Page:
Effectiveness of beta blockers in primary prophylaxis of variceal bleeding in children with portal hypertension

Department of Pediatric Medicine, Nilratan Sircar Medical College and Hospital, Kolkata, India.
Tropical gastroenterology: official journal of the Digestive Diseases Foundation 10/2011; 32(4):299-303.
Source: PubMed


The primary aim of our study was to assess the effectiveness of beta blockers in non bleeding portal hypertensive children. The secondary objective was to evaluate whether the newer generation beta blockers were superior compared to conventional ones.
Conventional propranolol and newer generation carvedilol were administered to 31 subjects each, after stratifying them into nearly equal subgroups according to etiology (sinusoidal or presinusoidal).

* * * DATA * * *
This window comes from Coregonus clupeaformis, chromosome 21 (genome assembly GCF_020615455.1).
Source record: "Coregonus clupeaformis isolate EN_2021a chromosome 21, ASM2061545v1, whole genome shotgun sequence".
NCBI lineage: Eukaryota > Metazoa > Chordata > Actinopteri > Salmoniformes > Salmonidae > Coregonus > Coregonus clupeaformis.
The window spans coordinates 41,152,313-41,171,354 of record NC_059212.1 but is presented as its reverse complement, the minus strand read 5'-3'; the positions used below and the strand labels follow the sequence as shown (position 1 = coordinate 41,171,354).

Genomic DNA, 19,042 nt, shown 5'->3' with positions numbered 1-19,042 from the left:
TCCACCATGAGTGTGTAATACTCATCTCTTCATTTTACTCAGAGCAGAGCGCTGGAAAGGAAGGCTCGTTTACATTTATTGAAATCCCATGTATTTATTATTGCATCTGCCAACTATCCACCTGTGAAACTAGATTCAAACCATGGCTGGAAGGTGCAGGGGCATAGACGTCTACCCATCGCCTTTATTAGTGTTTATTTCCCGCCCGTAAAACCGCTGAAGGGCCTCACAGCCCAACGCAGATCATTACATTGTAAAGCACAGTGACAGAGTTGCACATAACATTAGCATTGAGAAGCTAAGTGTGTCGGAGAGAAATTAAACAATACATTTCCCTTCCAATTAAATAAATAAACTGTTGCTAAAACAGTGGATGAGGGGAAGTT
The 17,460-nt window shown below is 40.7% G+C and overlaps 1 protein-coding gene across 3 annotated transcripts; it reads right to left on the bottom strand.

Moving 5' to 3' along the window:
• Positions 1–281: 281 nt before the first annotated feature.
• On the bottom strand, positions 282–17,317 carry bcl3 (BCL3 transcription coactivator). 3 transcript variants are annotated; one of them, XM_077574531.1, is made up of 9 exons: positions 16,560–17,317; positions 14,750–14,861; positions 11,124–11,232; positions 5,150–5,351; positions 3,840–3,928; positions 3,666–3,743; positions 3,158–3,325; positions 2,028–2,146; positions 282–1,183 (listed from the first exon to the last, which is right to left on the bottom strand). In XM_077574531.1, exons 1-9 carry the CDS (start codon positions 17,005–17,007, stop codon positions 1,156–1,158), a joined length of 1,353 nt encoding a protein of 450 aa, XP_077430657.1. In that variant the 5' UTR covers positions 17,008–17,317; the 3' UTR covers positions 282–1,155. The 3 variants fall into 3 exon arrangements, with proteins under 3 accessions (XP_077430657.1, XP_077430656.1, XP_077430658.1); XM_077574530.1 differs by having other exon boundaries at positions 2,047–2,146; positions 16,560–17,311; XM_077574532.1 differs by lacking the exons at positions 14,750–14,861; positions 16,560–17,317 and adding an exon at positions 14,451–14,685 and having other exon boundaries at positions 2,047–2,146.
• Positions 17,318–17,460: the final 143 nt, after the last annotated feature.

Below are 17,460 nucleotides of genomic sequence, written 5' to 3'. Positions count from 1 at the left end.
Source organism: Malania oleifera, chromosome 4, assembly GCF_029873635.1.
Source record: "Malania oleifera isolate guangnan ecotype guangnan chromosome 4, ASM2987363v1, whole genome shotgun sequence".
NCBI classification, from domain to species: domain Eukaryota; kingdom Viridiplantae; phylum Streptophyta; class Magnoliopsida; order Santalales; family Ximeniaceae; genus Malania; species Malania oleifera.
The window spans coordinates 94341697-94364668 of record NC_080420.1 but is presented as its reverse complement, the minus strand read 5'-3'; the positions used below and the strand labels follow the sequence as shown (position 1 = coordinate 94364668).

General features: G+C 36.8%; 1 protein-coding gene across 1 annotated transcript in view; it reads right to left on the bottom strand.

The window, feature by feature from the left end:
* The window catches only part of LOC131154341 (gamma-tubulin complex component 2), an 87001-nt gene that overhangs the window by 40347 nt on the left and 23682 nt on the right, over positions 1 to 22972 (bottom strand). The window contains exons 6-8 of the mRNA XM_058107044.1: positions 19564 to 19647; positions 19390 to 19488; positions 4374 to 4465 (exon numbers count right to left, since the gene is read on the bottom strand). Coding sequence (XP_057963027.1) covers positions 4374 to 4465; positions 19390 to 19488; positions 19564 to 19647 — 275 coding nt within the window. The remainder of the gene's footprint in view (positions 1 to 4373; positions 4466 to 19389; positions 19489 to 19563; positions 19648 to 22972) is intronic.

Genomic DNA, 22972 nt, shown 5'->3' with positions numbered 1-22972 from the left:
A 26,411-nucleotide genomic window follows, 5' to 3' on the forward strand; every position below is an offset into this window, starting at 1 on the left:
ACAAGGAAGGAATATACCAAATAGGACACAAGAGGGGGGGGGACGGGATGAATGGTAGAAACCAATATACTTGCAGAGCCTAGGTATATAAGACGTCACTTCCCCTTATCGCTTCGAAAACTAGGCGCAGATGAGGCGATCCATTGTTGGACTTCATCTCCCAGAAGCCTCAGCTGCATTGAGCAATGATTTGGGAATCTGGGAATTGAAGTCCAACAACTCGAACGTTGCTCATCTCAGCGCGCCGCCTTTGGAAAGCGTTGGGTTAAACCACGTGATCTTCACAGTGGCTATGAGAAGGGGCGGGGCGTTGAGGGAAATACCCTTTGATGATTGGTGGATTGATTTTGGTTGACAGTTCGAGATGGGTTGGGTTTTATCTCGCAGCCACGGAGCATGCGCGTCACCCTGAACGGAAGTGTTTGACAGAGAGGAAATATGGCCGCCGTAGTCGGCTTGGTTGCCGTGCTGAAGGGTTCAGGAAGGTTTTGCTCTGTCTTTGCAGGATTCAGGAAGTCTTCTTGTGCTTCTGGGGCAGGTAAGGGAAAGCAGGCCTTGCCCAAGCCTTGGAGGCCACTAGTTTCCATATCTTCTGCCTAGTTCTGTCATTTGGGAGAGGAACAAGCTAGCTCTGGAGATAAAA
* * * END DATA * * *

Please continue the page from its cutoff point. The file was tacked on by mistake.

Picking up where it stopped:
At the end of 2 years study period, 3 children (4.83%) had breakthrough bleeding. A decrease, increase and no alteration in grade of oesophageal varices was seen in 40, 9 and 13 cases respectively. Of the 9 children with associated gastroeosophageal varices (GOV), the severity of lesions was reduced in 8 of them. Both the drugs had efficacious outcome in sinusoidal as well as presinusoidal cases, having a significant coefficient of correlation (r > 0.5) with time. Carvedilol was more effective than propranolol statistically (p = 0.035 and p = 0.034 respectively), only at 4 and 5 month follow-up period.
Beta blockers are effective in preventing variceal bleed in children with portal hypertension. Long-term efficacy of carvedilol and propranolol was similar.

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